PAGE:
UI (entire) becomes unresponsive

Description of the issue:
Debian Linux 10 on Thinkpad w/ integrated Intel graphics
Brave repo entry: deb [arch=amd64] https://brave-browser-apt-release.s3.brave.com/ buster main
using Xorg + window manager (jwm)

For the last few days (perhaps as long as a week). Brave will occasionally become completely unresponsive—cannot scroll or interact with buttons/menus, even keyboard shortcuts are ignored. Indeed, the mouse cursor no longer changes when moving over the address bar and the like. The rest of my system continues to behave normally save for the parts of my screen where dead brave windows cannot be moved or hidden. Brave must be forcibly quit (pkill) and restarted to be usable again. This has happened more than a dozen times. It has happened while I’ve been actively using Brave and I’ve also returned to my computer to find Brave already frozen in this way (having been normal when I last used it). I’ve seen one update go through while this issue has been happening, so if it was an update that precipitated the issue it will have been at least 2 updates ago.
How can this issue be reproduced?

  1. Open Brave browser
  2. use it for awhile (or just leave it sitting open)

Expected result:
Application remains usable
Brave Version( check About Brave):
Version 1.38.115 Chromium: 101.0.4951.64 (Official Build) (64-bit)
Additional Information:
First noticed this within the last week. I update manually via apt fairly regularly (every couple of days) so I can’t pinpoint the exact update when this issue began, but it was very recent.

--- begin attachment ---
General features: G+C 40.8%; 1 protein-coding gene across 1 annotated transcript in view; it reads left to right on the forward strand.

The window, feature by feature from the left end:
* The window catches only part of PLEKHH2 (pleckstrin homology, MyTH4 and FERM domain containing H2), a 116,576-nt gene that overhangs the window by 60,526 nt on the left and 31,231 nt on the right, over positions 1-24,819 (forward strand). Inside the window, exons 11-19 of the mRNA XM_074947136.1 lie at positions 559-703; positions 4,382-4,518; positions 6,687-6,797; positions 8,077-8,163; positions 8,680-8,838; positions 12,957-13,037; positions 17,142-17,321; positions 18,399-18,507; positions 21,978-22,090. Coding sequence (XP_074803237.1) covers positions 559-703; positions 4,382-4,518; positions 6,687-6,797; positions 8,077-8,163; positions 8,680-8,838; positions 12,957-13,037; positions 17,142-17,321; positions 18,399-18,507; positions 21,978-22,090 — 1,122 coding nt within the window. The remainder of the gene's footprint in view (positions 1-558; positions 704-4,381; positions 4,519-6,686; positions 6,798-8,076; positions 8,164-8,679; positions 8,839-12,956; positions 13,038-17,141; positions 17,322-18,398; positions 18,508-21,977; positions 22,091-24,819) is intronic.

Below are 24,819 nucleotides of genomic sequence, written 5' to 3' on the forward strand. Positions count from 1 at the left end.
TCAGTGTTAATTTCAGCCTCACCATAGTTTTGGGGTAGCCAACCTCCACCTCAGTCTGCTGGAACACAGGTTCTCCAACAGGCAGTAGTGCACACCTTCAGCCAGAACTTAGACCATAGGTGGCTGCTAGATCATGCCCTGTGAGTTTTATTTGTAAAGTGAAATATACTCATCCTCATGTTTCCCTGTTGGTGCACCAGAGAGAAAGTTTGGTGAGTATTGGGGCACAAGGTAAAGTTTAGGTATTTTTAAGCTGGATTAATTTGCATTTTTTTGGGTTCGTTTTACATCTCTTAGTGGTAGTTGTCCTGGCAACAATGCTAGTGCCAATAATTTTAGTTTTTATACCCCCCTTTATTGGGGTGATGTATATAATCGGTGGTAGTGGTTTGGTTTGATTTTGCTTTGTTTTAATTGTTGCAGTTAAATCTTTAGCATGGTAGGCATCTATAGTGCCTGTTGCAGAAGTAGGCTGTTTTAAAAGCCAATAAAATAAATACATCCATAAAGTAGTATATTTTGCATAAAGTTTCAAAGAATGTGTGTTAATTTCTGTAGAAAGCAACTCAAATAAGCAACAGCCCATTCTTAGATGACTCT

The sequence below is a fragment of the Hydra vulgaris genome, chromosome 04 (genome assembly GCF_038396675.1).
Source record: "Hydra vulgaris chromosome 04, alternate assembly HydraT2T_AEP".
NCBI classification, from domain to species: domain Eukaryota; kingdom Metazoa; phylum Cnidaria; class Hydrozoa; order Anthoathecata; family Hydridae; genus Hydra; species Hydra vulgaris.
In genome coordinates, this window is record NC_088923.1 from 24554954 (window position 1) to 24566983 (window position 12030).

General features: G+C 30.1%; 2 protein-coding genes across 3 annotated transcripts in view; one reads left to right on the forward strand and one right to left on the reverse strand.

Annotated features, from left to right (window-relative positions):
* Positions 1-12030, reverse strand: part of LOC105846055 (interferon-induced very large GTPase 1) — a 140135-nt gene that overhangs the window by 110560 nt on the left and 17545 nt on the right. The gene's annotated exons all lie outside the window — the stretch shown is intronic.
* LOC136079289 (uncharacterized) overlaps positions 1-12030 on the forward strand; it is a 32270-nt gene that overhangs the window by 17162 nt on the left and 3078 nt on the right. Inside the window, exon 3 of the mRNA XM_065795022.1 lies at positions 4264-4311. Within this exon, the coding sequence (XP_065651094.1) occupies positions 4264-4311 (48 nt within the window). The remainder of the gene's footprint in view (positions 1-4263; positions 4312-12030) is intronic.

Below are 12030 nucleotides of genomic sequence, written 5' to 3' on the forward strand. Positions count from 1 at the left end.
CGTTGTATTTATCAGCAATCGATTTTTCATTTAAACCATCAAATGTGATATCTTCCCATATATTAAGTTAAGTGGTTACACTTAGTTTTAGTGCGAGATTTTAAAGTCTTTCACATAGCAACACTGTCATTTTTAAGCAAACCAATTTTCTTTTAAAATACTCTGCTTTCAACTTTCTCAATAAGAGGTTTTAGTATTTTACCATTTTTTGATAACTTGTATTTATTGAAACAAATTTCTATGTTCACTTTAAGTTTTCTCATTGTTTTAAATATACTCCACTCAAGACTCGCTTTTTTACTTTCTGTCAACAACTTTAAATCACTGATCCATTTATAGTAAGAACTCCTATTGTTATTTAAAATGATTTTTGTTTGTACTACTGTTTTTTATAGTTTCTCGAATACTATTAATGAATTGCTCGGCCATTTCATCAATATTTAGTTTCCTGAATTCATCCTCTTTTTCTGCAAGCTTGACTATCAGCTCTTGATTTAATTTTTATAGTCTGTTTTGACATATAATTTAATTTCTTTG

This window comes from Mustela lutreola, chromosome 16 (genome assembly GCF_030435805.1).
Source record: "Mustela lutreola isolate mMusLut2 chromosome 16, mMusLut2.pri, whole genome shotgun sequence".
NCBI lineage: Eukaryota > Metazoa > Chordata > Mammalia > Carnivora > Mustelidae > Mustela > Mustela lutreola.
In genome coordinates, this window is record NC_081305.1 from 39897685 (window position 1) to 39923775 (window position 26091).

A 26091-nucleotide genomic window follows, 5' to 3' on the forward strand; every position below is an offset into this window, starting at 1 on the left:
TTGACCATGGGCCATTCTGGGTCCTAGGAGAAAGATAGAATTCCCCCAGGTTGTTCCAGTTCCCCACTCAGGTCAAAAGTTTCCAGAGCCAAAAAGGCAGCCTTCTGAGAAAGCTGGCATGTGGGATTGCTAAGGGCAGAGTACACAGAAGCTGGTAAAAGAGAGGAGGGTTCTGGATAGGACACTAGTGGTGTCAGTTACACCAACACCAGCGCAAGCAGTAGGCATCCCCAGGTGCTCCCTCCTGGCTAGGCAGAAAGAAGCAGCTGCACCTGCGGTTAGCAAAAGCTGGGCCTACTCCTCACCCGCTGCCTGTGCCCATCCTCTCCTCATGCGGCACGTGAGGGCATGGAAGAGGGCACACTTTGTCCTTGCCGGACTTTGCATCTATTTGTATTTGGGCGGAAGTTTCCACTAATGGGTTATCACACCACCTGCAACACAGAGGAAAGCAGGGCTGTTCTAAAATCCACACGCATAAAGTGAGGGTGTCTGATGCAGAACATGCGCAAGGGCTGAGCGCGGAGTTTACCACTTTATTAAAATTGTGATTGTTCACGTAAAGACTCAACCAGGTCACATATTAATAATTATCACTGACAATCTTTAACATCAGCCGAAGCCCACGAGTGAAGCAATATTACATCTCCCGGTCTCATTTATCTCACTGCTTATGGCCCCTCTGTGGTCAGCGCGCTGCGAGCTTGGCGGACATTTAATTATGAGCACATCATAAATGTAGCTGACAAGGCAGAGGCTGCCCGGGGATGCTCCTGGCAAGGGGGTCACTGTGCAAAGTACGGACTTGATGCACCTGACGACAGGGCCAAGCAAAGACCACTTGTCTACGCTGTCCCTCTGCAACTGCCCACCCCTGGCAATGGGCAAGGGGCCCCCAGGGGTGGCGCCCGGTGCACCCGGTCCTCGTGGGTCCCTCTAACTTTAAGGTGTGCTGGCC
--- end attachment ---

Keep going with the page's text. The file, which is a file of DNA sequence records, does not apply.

@JReis ,

Try . . . Disable hardware acceleration.

In a Brave Browser > New Window, go to: brave://settings/system

Will test and report back if the issue recurs or if I make it through tomorrow’s work-day without a problem.

Well, that does indeed seemed to have rectified the issue. I got through a full work day without a freeze. My thanks for the suggestion.

Should I mark this workaround as a solution? Obviously hardware acceleration had been working on this machine for months if not years. Feels like a regression, certainly.

1 Like

@JReis ,

Glad that worked for you.

Not a regression. Instead, there is an optimal performance range - of rates for a GPU processing instructions - while maintaining some cool, as in, not causing problems.

When a GPU is ‘thirsty for more’ and fed more, it gets hot, and a variety of symptoms show. When the screen flickers, that sometimes means, that a limiter has stepped in, to throttle the GPU and maintain some cool.

Yet, that limiter may not be enough, and the user has to step in and Disable Hardware Acceleration.

Something like that.

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